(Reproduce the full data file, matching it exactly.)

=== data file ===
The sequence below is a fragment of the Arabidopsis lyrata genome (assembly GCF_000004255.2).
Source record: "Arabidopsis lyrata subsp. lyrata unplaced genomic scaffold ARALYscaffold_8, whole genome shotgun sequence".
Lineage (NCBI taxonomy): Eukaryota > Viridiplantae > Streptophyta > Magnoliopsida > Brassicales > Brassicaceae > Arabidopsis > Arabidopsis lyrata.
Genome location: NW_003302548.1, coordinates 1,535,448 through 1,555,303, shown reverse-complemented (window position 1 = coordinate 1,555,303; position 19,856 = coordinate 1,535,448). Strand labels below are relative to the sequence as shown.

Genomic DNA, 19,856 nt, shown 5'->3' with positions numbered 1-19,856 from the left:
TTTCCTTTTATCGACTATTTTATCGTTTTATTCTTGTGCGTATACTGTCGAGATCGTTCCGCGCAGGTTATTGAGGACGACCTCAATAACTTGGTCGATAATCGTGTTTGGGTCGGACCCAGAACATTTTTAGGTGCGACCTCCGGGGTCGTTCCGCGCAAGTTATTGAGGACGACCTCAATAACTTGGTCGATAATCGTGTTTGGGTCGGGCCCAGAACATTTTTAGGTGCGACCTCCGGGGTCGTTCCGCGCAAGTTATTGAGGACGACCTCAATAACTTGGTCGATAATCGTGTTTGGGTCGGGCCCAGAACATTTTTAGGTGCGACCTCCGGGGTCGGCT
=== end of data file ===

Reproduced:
The sequence below is a fragment of the Arabidopsis lyrata genome (assembly GCF_000004255.2).
Source record: "Arabidopsis lyrata subsp. lyrata unplaced genomic scaffold ARALYscaffold_8, whole genome shotgun sequence".
Lineage (NCBI taxonomy): Eukaryota > Viridiplantae > Streptophyta > Magnoliopsida > Brassicales > Brassicaceae > Arabidopsis > Arabidopsis lyrata.
Genome location: NW_003302548.1, coordinates 1,535,448 through 1,555,303, shown reverse-complemented (window position 1 = coordinate 1,555,303; position 19,856 = coordinate 1,535,448). Strand labels below are relative to the sequence as shown.

Genomic DNA, 19,856 nt, shown 5'->3' with positions numbered 1-19,856 from the left:
TTTCCTTTTATCGACTATTTTATCGTTTTATTCTTGTGCGTATACTGTCGAGATCGTTCCGCGCAGGTTATTGAGGACGACCTCAATAACTTGGTCGATAATCGTGTTTGGGTCGGACCCAGAACATTTTTAGGTGCGACCTCCGGGGTCGTTCCGCGCAAGTTATTGAGGACGACCTCAATAACTTGGTCGATAATCGTGTTTGGGTCGGGCCCAGAACATTTTTAGGTGCGACCTCCGGGGTCGTTCCGCGCAAGTTATTGAGGACGACCTCAATAACTTGGTCGATAATCGTGTTTGGGTCGGGCCCAGAACATTTTTAGGTGCGACCTCCGGGGTCGGCT